It’s hot and our clay-dust flip flopped feet have carried us around the tiny town, which is abuzz for the week. It’s the 66th Annual National Family Island Regatta in Georgetown. Big words for a set of boat races in the harbour. The wooden boats with their giant sails, have been made across the small islands of the Bahamas for generations. Communities across the nation have been preparing and perfecting their vessels and crew since last year’s race. The boat names and their colours are amazing. Barbarians, Confusion, Beerly Legal, I’ve Tried, Ruff Justice, New Slaughter, Termite… etc. all out there, sails puffed, ‘rail meat’ out on the boards, representing their islands!

And we are here, eating steamed mutton in a shack. We will head out to one of the many race viewing vantage points, once our bellies are full, to watch the spectacle unfold. To the untrained eye, it’s organized chaos. With a breathtaking turquoise backdrop.

In the evenings there will be marching bands and fashion shows; the finest and most bizarre come out and flaunt what their mama gave them. There are literally all shapes and sizes, dressed in every colour, material and style imaginable. And some unimaginable. 

There will be music pulsing from giant black speakers piled high, and the partying will continue literally until the sun comes up. Oh, and I’ll be part of that! Lying in bed, facing the music with my 33 decibel industrial grade ear plugs. Zzzzzz.
This is a big event for Georgetown and the ‘out islands’ as they’re called. And we are here. Loving every minute of it. And slurping our mutton bones gleefully.

Sunday, April 14, 2019

Ragged Islands: water water everywhere...

Alan is a pretzel. Literally. Knees hug ruddy cheeks; arms twist above and below. He has worked his way down into the awkward cavity at the back of the boat; a salty pretzel with a wrench. The metal steering tiller arm threatens to behead him as he’s jostled about by the waves below.

Shiloh bucks and jolts in tune with the building seas. The wind is picking up which  was not forecast. Surprise surprise. We are anchored in 8 ft of water over the Exuma banks and land is miles away in every direction. We have come through Hog Cay’s narrow channel at high tide and the next island to find protection is over 30 miles away. In sailboat terms, that’s a lot of hours away.
Night is approaching and we are frantic. On anchoring, we discovered our floorboards floating in the port hull. 

With bulging eyes and sinking stomachs we exchange anxious glances. ‘Are we sinking?!!!’, is what we ask without asking. I stick my finger into the greasy sloshing liquid and realise it’s fresh water. Phew! But wait, this means our entire water tanks have emptied into the dirty bilges. Irretrievable. I want to cry.
A day before, we’d negotiated the tedious tying up at Exuma yacht club and spent an hour or two filling the tanks to the brim for our adventure in the land of remoteness…. $50 later, we left, tanks full, hearts happy and excited.
Now, as the water slapped back and forth with the bouncing of the boat, our hearts, if not our boat, have sunk.
The next 4 hours grind by in a sweaty frenzy, JW and Al pumping the lot of it out into the ocean and running tests with our remaining portable water jugs to locate the cause/leak.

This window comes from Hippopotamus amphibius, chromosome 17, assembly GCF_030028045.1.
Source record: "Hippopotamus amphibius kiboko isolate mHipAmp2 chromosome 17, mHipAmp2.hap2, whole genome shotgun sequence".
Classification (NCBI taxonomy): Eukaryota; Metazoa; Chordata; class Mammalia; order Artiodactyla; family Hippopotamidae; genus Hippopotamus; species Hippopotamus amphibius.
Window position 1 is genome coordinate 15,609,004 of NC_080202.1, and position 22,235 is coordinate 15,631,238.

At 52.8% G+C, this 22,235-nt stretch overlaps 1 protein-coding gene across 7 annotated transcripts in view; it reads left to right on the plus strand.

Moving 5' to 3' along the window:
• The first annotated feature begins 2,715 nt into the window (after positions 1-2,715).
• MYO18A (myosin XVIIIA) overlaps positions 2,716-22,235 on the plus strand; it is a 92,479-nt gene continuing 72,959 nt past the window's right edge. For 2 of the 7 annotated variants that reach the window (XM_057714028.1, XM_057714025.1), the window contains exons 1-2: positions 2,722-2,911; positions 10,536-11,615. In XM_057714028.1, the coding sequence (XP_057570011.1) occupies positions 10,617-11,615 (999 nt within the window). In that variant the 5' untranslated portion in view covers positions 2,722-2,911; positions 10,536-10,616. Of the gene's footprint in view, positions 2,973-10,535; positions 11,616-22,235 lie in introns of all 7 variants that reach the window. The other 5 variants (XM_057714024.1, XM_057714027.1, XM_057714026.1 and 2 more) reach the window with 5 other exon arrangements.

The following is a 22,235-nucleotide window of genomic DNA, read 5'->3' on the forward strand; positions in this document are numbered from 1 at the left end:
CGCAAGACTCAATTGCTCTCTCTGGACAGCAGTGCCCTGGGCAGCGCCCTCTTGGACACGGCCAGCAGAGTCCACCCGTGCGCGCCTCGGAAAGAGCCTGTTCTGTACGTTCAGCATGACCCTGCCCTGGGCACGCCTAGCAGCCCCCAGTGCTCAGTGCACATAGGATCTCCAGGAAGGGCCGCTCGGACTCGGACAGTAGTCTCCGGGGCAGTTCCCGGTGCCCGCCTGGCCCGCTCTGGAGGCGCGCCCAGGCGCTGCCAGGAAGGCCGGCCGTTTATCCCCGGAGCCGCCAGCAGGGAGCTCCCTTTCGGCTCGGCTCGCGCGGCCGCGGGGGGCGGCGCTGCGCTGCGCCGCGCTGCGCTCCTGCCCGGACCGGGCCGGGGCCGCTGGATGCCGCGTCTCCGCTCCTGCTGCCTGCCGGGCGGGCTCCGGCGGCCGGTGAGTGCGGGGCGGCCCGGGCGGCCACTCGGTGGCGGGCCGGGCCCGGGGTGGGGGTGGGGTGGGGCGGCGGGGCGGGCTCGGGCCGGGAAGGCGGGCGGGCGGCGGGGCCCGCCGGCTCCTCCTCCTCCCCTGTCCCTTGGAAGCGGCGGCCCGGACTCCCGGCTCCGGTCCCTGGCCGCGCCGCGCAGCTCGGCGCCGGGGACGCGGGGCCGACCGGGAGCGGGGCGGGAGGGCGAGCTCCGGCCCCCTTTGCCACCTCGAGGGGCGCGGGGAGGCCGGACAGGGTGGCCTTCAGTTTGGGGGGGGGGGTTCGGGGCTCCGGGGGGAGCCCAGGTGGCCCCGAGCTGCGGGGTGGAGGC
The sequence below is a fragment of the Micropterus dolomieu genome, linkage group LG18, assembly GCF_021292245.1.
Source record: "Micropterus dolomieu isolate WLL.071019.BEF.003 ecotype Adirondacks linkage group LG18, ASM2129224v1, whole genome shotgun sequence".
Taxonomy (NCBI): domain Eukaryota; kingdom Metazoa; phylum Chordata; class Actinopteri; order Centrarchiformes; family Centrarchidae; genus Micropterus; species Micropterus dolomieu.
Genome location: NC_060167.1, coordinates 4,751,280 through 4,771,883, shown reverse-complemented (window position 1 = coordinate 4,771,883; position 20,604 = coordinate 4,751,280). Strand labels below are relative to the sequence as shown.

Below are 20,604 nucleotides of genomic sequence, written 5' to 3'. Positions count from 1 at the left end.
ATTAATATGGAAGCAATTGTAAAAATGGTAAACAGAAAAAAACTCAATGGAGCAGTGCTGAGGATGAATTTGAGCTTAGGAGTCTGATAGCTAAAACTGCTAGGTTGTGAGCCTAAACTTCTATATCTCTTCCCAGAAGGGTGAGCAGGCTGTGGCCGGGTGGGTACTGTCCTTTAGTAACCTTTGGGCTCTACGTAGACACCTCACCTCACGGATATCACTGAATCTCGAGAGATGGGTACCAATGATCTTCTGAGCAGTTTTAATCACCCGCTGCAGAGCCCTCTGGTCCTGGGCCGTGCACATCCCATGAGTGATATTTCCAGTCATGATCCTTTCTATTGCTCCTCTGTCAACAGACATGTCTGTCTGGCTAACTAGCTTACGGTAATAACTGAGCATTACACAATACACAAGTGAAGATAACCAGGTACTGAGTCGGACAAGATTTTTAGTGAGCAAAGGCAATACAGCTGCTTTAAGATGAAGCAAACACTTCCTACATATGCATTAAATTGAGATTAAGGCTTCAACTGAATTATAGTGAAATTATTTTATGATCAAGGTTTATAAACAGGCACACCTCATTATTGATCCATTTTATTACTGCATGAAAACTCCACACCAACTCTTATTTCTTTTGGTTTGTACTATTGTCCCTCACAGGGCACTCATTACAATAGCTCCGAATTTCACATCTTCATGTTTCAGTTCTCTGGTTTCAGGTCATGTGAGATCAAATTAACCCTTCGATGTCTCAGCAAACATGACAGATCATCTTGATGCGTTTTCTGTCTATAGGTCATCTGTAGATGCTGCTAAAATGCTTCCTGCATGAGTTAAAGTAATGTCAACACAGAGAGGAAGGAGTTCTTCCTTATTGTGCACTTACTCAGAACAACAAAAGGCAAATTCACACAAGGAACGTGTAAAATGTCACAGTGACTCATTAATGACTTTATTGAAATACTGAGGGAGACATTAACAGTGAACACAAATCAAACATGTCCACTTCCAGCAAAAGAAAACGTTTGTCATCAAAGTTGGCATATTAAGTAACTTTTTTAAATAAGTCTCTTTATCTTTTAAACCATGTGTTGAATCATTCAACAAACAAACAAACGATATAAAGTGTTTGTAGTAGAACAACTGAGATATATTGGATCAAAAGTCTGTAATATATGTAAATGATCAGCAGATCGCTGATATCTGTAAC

Our queasy guest downs a Gravol and slinks into a cabin into a comatose state to avoid the drama.
By dark, the lot of us feeling green and gutted; the guys have discovered the culprit. An old shower pipe on the ‘sugar scoop’ (back step) had burst and triggered the water pump. It had dutifully pumped the tanks dry. Sigh.
Well, we have to go back to Georgetown! How will we manage 3 weeks in the Raggeds without a drop of water?!
Alan the ultimate optimist jumps up, unfolded from his yogic position and protests. We do have watermakers. Between our two boats, we will make jugs and fill a tank just enough to give us three quick showers and a sink of dishwashing water a day. So hesitantly we agree, and try to regain our enthusiasm. But clearly this is not a good start.
The official Explorer Guides (many cruisers’ bibles for sailing) describe where we are headed as follows:
“This is unpopulated wilderness… You must be totally self-sufficient here…there is a palpable sense of remoteness… we do not encourage casual visiting… there are no marinas, no Search and Rescue help, no fuel, no water… you are on your own here.”
Sleep comes clawing and drags us under, despite the fact the wind has decided to hand us a further warning. It’s howling and kicking up the shallow waters around us, creating a wild vast washing machine as our night’s shelter.
Two days later, we are sitting on a beach, drinks in hand, snacks set up on a ragged piece of wood, chatting with the crew of two other catamarans we found as we sailed around the top of Flamingo Cay. Seems cruiser life as usual. Normal but for the constant drone of the watermaker motor, sucking in that sea water and miraculously churning out trickles of water we can use! Jugs are lugged up and down the stairs, keeping our tanks just full enough…
Fast forward one more day. The watermaker has died. And we are one further island down into the heart of the Ragged Islands. The area where ‘you are on your own, no help, no water, no marinas etc…. Again those exchanged looks of panic and some added frustration. Sod’s Law applies double fold in remote areas. We are not Robinson Crusoe and this issue needs fixing fast.
6 hours later, sweat, blood, chunks of metal rearranged, hammers, wrenches, rust flakes… the watermaker, having been dislodged from it’s cupboard below and brought out into the light, lies exposed on our cockpit table. A casualty of time and salt air. The prognosis is iffy.